Ask the Expert: Thinking outside the box
Question: How can companies in the logistics industry minimise the impact of the global economic situation?
Expert: Atif Rehman, logistics consultant at the Xvise Innovative Logistics regional office in Dubai.
THE CREDIT CRUNCH
Although the global economy is currently facing a slowdown, companies have been presented with a unique opportunity to look at their operations and obtain a better understanding of their business.
This applies to the Middle East too and while organisations have traditionally operated in a prosperous working environment here, the global recession has created a range of new challenges and opportunities.
The victorious companies are those who understand the need of the hour and are willing to adapt to the present situation. It’s time, therefore, to get creative and think outside of the box when it comes to issues such as cost, efficiency and productivity.
TAKING PROACTIVE MEASURES
Pick up a newspaper at the moment and you’re bound to read about a company being restructured to cope with a market downturn, even the largest brands in the world are not immune.
There is a valid reason for this trend and we suggest it’s something that our clients consider sooner rather than later. Hanging on to the non-economic parts of your business will place a strain on the profitable parts, thereby diminishing its rebound potential.
For example, how about changing your procurement patterns from ordering in bulk to just-in-time shipments? This will allow your company to avoid blocking funds and unnecessary waiting periods to find a buyer, leading to better utilisation of warehouse space and manpower to handle those products. At the end of the day, the reorganisation of supply chain operations can help to reduce business costs, improve efficiency and delivery better results to customers.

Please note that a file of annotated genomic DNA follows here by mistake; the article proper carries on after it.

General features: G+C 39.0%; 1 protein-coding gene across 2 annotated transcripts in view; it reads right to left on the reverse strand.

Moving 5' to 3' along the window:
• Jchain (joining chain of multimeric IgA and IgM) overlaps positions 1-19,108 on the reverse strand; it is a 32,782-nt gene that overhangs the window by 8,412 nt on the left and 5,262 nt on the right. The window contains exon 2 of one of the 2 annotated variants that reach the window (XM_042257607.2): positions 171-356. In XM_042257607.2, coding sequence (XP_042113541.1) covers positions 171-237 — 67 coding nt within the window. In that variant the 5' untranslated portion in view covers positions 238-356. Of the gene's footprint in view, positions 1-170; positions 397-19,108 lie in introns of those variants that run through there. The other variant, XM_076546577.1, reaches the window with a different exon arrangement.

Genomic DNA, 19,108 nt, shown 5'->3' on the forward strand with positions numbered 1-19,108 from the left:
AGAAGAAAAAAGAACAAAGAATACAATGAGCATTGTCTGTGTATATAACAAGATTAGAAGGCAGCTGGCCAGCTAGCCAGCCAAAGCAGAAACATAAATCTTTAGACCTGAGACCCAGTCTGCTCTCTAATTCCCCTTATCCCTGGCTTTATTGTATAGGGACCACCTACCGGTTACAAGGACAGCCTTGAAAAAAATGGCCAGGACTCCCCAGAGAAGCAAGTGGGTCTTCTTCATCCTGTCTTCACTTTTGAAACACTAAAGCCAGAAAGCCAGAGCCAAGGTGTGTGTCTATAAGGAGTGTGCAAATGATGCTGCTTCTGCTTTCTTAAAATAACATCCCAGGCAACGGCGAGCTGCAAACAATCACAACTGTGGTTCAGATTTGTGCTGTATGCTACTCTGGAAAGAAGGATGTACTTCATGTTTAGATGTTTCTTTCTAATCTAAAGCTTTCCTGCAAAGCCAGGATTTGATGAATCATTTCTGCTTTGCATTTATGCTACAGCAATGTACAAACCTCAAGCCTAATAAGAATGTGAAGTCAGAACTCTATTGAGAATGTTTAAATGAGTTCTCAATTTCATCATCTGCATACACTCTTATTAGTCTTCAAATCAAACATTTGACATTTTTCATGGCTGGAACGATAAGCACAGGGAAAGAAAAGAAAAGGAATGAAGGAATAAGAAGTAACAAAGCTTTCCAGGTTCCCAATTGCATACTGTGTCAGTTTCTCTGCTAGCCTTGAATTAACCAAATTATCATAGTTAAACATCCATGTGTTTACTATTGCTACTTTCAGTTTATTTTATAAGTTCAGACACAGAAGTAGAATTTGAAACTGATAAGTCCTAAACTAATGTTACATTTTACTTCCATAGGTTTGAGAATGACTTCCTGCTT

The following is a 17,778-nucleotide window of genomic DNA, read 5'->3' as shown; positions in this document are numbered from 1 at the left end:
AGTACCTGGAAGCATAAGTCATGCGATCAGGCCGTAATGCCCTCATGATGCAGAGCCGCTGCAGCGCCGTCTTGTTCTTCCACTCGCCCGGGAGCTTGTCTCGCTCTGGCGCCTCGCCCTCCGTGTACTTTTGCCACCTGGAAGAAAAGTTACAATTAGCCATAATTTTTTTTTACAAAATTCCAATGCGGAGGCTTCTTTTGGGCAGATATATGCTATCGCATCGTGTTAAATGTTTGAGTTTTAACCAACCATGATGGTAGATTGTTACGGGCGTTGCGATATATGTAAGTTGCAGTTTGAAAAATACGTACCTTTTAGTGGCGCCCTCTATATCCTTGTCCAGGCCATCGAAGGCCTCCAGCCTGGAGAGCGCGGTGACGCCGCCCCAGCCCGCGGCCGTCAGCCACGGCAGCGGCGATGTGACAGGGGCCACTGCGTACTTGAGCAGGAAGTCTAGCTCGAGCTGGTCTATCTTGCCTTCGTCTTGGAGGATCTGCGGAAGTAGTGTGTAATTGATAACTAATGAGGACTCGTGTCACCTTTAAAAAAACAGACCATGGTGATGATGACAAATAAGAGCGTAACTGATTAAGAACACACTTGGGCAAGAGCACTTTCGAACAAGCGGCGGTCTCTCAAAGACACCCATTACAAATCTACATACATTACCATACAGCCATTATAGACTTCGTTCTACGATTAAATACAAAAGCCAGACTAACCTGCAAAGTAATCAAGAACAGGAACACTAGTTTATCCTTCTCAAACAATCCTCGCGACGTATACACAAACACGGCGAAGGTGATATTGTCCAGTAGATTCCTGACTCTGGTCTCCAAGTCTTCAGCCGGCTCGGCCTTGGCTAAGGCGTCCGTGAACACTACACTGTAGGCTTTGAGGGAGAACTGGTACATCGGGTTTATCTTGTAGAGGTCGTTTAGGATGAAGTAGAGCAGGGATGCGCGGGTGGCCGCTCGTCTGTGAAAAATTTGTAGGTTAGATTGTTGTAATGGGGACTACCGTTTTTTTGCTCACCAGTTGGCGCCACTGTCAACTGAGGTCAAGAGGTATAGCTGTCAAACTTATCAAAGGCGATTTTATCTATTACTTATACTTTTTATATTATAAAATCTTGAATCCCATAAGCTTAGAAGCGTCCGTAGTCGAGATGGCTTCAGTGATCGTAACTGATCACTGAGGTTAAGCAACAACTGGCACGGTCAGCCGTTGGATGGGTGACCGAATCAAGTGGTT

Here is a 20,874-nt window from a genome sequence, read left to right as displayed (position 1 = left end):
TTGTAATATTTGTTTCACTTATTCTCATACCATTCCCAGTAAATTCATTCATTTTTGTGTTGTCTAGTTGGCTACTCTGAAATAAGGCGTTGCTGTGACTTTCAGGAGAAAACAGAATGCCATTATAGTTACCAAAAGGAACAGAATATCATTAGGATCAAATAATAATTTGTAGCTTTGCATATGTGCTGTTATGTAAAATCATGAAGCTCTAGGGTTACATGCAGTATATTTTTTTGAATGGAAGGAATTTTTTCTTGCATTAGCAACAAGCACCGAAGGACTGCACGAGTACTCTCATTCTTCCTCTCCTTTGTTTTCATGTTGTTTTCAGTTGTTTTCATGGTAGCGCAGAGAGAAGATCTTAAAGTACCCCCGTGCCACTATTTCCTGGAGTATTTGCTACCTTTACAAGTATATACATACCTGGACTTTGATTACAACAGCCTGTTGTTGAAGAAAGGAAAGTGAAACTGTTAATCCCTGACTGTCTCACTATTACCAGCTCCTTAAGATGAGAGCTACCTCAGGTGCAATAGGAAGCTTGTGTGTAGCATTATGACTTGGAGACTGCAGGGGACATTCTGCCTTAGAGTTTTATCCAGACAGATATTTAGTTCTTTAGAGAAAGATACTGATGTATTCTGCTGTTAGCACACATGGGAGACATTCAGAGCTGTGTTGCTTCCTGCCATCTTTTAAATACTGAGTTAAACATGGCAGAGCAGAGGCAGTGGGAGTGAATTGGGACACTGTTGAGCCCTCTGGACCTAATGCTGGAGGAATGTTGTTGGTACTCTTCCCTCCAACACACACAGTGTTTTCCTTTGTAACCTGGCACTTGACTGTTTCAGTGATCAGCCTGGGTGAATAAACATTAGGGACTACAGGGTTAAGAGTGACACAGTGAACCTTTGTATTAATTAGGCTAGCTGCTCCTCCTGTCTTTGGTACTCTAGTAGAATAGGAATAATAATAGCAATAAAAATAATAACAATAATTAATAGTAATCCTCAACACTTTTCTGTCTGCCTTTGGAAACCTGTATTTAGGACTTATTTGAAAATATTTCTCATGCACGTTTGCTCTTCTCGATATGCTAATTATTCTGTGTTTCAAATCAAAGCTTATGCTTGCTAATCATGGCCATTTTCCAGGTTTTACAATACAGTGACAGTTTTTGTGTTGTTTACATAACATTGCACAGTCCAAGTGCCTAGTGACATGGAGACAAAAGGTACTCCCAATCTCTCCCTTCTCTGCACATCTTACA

ADDING THE HUMAN TOUCH
Gone are the days when senior management was making all the decisions and lower-level staff was relegated for the final deployment. Companies in the Middle East logistics industry are finally starting to engage their human resources to discuss all areas of business, not only the day-to-day operations but long-term strategic plans too.
Always remember that if the thinking process involves more than a handful of minds, then a stronger range of ideas will probably be produced as a result. And who better than the staff that are engaged in the day-to-day activities of the company? Value your human capital and understand that human resources are the most valuable asset during good times and bad.
MAKING A WISE INVESTMENT IN TRAINING AND DEVELOPMENT
Training can make the critical difference in reducing employee turnover, improving productivity and achieving greater customer satisfaction, while empowering your employees to do their jobs more effectively.
That’s why customers use the services of logistics consultancy companies such as ours to conduct training programmes in supply chain management and other areas across the shop floor, as well as junior and senior management positions.
Examples of training programmes conduced by Xvise are safe warehousing practices, dealing with change management, HACCP and ISO implementation, just to name a few. Organisations typically complain of not having the budget or don’t understand the importance of training and we at Xvise believe the return on investment really makes this worthwhile.
REMEMBERING YOUR ALLIANCES
Support long-term partners like critical suppliers, distributors and customers who do not have the financial strength to withstand a major credit squeeze alone. If they go down, the ability of the full value chain to rebound may be severely compromised. To reduce this risk, some manufacturers have decided to offer special support to keep the weak suppliers afloat until business rebounds.
GETTING THE MOST OUT OF YOUR TECHNOLOGY systems
There are many companies that underutilise the enormous potential of their IT systems and this is something that needs to be addressed. If you lack the relevant skills inhouse, why not engage the services of a consultancy company like Xvise, especially with new systems being introduced in the Middle East logistics industry on a regular basis?